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I gave this 4 stars simply because in some places it gets a bit 'preachy', particularly when analysing sports personalities. John McEnroe comes in for a real bashing due to his obnoxious nature caused by his fixed mindset.

Having said that, I thought the whole premise of the book was good, and well-explained. Not dumbed down, but neither too high-brow. Dweck offers the results of scientific research without going over the actual stats, which would bore anyone but the highest end social science student. With a Masters in Linguistics, I know full well how such figures can be interminable reading. Thus she sets herself up for attacks, since she could easily be accused of misrepresenting the findings or being too selective. We have to take her word for it, unless there is an equally-well qualified scientist to debunk her. Everything she does claim makes sense, and I can relate it to my own education, now discovering that I had a fixed mindset, instilled by teachers who just always praised me for being so smart. If only they'd praised my hard work, but you see, all through primary school, I didn't HAVE to work, so the premise of the book falls short there.

Yes, educating children is very complex, as complex as each and every child is an individual, but this is a very good basis for building an education system on, AND very good for adults to realise their own potential (you can do anything with the right mindset and determination). I suspect people who hate 'liberal' agendas would dislike this book since it can come across as saying that every child needs encouraging and therefore NOT being disciplined in the 'right' way or made to understand the reality of limitations, but actually if it results in children seeing their own full potential, then they become responsible for their own destiny and much less likely to blame the world around them - that's hardly a liberal agenda!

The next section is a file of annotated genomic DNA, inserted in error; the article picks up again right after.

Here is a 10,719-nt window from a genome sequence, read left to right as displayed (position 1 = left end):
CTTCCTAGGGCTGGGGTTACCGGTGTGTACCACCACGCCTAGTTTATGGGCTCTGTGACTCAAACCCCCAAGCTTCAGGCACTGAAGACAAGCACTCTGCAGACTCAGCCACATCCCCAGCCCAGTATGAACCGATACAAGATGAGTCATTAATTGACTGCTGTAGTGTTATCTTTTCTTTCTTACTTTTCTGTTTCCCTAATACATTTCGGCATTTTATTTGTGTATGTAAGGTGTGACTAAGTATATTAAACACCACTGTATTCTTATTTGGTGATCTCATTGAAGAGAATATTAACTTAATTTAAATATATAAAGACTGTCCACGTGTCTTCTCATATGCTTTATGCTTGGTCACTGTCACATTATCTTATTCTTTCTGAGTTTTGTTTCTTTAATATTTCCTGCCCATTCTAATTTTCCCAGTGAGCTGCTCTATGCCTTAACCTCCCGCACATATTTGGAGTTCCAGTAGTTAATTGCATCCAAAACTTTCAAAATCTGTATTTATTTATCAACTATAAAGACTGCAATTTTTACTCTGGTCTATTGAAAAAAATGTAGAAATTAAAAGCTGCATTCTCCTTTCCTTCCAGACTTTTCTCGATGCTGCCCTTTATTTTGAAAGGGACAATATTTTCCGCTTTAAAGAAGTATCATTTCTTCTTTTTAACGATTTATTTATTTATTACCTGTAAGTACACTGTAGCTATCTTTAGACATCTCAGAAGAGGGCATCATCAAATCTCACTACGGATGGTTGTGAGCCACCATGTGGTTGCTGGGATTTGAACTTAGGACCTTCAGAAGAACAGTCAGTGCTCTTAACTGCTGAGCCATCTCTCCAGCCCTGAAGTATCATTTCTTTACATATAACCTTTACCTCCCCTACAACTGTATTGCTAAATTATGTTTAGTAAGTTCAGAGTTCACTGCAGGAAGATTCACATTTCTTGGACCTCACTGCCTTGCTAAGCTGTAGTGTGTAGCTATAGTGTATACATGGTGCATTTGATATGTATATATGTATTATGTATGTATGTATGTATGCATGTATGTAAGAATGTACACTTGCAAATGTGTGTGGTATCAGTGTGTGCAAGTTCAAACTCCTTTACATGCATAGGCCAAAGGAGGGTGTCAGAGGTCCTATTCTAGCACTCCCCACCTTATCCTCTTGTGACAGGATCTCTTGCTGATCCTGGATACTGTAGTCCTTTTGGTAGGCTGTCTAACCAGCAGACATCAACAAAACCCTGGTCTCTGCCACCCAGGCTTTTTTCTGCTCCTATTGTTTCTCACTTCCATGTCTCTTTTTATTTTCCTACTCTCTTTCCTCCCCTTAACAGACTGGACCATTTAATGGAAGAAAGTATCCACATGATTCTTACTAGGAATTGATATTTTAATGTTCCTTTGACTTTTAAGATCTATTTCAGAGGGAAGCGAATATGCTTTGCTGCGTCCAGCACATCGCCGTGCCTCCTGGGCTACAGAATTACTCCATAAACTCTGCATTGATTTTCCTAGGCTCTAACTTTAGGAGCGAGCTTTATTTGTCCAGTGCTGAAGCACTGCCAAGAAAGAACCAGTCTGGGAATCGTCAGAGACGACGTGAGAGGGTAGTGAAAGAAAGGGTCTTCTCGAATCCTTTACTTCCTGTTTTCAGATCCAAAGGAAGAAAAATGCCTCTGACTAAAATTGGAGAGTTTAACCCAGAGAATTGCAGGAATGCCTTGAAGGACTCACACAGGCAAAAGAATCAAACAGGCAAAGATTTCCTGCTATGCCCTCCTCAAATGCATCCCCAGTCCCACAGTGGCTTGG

I recommended this book heartily to a friend's daughter who is training to be a teacher. Buy it for any other trainees you know (or indeed ANY teacher!) and I lent it to my daughter in the hope it will influence how my granddaughter is raised. It's THAT good.
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39 of 44 people found the following review helpful
2.0 out of 5 stars Great idea BUT very poor and very vague argumentations, 10 April 2011
By 
Caufrier Frederic (Belgium) - See all my reviews
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The main message is excellent. The fact that a growth mindset can offer more benefits when compared to the fixed mindset is great to know and to apply.

BUT BUT BUT....

This book has overall a very weak argumentation and very shallow reasoning to get the message across. This book is clearly written for a bigger public but if her research has the same thinking errors I am wondering if I am reading the right book.

The author uses "argumentation by examples". Tons of examples are actually given to get the point across. Sadly the same logic can be used to give counter arguments for each example given. Just providing many examples is not a valid way to make a strong case, especially as the author selects examples that fits best her own theory. You can prove almost anything with that type of logic, but along as the book sells I guess...

Some examples of the weak argumentations used:

Tiger Woods gets classified under the growth mindset and therefore he is "gooood" and we only read on the success stories of Tiger Woods. As the book was released in 2006 we know by now that Tiger Woods had during his success years also a different aspect of his personality ongoing. This detail was illustrated in the years after, resulting in a messy divorce. Oops the growth-mindset theory for Tiger Woods might be not that excellent fit anymore.